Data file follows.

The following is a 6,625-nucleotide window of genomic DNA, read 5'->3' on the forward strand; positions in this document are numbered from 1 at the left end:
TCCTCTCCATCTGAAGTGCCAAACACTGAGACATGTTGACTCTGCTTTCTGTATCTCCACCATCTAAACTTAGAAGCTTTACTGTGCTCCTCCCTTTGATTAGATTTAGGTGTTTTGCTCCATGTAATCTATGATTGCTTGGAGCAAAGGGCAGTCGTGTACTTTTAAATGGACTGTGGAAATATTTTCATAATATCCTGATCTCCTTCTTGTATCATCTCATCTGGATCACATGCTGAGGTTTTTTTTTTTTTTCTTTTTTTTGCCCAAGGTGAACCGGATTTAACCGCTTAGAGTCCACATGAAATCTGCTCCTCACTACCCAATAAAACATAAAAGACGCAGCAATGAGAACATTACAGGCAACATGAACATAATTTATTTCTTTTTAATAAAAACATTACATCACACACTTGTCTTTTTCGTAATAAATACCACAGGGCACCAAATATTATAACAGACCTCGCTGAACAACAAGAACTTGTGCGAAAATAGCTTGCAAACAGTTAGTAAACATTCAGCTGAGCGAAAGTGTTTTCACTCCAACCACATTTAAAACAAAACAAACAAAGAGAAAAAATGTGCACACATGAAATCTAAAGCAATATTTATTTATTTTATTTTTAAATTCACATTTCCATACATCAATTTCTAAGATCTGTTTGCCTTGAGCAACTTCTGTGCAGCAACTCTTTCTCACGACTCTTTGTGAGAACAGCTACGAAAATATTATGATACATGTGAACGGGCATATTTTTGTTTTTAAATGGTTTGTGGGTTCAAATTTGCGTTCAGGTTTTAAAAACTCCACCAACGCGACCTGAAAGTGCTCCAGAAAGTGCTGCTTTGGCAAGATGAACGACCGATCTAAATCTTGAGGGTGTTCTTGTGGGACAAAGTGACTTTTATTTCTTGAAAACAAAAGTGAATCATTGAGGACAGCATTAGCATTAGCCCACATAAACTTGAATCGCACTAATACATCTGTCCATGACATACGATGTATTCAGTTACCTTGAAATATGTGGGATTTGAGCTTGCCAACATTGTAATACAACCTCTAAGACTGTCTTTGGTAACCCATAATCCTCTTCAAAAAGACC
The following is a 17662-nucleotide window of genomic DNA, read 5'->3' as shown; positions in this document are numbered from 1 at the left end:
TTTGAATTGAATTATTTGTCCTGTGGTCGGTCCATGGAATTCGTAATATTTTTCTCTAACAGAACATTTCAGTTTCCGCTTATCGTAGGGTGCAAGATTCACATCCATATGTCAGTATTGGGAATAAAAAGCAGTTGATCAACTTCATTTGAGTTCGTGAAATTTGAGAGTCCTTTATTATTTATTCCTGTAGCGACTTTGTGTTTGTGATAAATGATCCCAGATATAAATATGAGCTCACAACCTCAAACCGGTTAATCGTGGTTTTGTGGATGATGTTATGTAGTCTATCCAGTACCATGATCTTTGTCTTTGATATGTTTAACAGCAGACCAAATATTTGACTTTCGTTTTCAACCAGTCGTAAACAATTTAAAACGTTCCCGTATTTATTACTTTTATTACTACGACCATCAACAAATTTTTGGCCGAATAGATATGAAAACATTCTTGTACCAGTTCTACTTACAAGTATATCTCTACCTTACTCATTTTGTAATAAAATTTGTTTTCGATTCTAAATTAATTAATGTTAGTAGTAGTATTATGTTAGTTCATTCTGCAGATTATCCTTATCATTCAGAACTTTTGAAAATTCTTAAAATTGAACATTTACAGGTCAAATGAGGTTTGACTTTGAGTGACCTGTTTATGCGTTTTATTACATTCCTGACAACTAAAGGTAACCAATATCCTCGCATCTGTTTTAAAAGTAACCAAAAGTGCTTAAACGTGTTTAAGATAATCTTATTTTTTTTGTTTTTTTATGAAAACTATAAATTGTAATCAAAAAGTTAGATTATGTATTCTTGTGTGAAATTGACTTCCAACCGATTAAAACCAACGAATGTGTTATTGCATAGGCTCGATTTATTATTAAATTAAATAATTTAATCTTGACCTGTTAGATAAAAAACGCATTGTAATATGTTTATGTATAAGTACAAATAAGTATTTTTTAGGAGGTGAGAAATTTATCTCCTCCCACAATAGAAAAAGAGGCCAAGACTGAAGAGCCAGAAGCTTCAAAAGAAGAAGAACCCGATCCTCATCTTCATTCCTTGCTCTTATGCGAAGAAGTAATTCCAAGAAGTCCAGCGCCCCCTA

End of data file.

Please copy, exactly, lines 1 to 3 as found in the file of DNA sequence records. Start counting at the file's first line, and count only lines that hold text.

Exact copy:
The following is a 6,625-nucleotide window of genomic DNA, read 5'->3' on the forward strand; positions in this document are numbered from 1 at the left end:
TCCTCTCCATCTGAAGTGCCAAACACTGAGACATGTTGACTCTGCTTTCTGTATCTCCACCATCTAAACTTAGAAGCTTTACTGTGCTCCTCCCTTTGATTAGATTTAGGTGTTTTGCTCCATGTAATCTATGATTGCTTGGAGCAAAGGGCAGTCGTGTACTTTTAAATGGACTGTGGAAATATTTTCATAATATCCTGATCTCCTTCTTGTATCATCTCATCTGGATCACATGCTGAGGTTTTTTTTTTTTTTCTTTTTTTTGCCCAAGGTGAACCGGATTTAACCGCTTAGAGTCCACATGAAATCTGCTCCTCACTACCCAATAAAACATAAAAGACGCAGCAATGAGAACATTACAGGCAACATGAACATAATTTATTTCTTTTTAATAAAAACATTACATCACACACTTGTCTTTTTCGTAATAAATACCACAGGGCACCAAATATTATAACAGACCTCGCTGAACAACAAGAACTTGTGCGAAAATAGCTTGCAAACAGTTAGTAAACATTCAGCTGAGCGAAAGTGTTTTCACTCCAACCACATTTAAAACAAAACAAACAAAGAGAAAAAATGTGCACACATGAAATCTAAAGCAATATTTATTTATTTTATTTTTAAATTCACATTTCCATACATCAATTTCTAAGATCTGTTTGCCTTGAGCAACTTCTGTGCAGCAACTCTTTCTCACGACTCTTTGTGAGAACAGCTACGAAAATATTATGATACATGTGAACGGGCATATTTTTGTTTTTAAATGGTTTGTGGGTTCAAATTTGCGTTCAGGTTTTAAAAACTCCACCAACGCGACCTGAAAGTGCTCCAGAAAGTGCTGCTTTGGCAAGATGAACGACCGATCTAAATCTTGAGGGTGTTCTTGTGGGACAAAGTGACTTTTATTTCTTGAAAACAAAAGTGAATCATTGAGGACAGCATTAGCATTAGCCCACATAAACTTGAATCGCACTAATACATCTGTCCATGACATACGATGTATTCAGTTACCTTGAAATATGTGGGATTTGAGCTTGCCAACATTGTAATACAACCTCTAAGACTGTCTTTGGTAACCCATAATCCTCTTCAAAAAGACC
The following is a 17662-nucleotide window of genomic DNA, read 5'->3' as shown; positions in this document are numbered from 1 at the left end: